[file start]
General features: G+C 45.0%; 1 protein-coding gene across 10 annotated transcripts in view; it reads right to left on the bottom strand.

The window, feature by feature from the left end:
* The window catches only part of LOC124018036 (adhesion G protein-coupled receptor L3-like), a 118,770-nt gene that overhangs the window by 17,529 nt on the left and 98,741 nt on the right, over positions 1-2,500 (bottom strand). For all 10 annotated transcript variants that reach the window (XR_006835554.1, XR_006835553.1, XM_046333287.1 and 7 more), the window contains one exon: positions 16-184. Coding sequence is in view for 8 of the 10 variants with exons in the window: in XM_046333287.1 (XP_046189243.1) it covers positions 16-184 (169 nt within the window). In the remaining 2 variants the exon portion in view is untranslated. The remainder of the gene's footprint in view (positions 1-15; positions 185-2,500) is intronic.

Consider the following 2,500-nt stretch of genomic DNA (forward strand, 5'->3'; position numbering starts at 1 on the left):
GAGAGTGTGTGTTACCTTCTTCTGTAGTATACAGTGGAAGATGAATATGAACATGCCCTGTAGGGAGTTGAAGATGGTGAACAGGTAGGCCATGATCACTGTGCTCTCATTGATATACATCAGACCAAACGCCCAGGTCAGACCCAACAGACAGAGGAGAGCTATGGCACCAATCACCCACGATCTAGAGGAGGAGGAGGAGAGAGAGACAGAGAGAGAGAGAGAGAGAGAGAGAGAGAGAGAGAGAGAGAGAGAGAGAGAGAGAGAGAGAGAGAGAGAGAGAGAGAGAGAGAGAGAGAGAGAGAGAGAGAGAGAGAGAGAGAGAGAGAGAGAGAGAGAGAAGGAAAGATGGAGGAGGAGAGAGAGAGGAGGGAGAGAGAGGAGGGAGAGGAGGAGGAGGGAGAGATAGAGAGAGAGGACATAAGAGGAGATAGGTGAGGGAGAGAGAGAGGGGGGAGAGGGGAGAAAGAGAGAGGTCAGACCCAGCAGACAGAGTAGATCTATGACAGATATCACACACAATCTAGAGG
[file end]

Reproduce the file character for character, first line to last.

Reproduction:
General features: G+C 45.0%; 1 protein-coding gene across 10 annotated transcripts in view; it reads right to left on the bottom strand.

The window, feature by feature from the left end:
* The window catches only part of LOC124018036 (adhesion G protein-coupled receptor L3-like), a 118,770-nt gene that overhangs the window by 17,529 nt on the left and 98,741 nt on the right, over positions 1-2,500 (bottom strand). For all 10 annotated transcript variants that reach the window (XR_006835554.1, XR_006835553.1, XM_046333287.1 and 7 more), the window contains one exon: positions 16-184. Coding sequence is in view for 8 of the 10 variants with exons in the window: in XM_046333287.1 (XP_046189243.1) it covers positions 16-184 (169 nt within the window). In the remaining 2 variants the exon portion in view is untranslated. The remainder of the gene's footprint in view (positions 1-15; positions 185-2,500) is intronic.

Consider the following 2,500-nt stretch of genomic DNA (forward strand, 5'->3'; position numbering starts at 1 on the left):
GAGAGTGTGTGTTACCTTCTTCTGTAGTATACAGTGGAAGATGAATATGAACATGCCCTGTAGGGAGTTGAAGATGGTGAACAGGTAGGCCATGATCACTGTGCTCTCATTGATATACATCAGACCAAACGCCCAGGTCAGACCCAACAGACAGAGGAGAGCTATGGCACCAATCACCCACGATCTAGAGGAGGAGGAGGAGAGAGAGACAGAGAGAGAGAGAGAGAGAGAGAGAGAGAGAGAGAGAGAGAGAGAGAGAGAGAGAGAGAGAGAGAGAGAGAGAGAGAGAGAGAGAGAGAGAGAGAGAGAGAGAGAGAGAGAGAGAGAGAGAGAGAGAGAGAAGGAAAGATGGAGGAGGAGAGAGAGAGGAGGGAGAGAGAGGAGGGAGAGGAGGAGGAGGGAGAGATAGAGAGAGAGGACATAAGAGGAGATAGGTGAGGGAGAGAGAGAGGGGGGAGAGGGGAGAAAGAGAGAGGTCAGACCCAGCAGACAGAGTAGATCTATGACAGATATCACACACAATCTAGAGG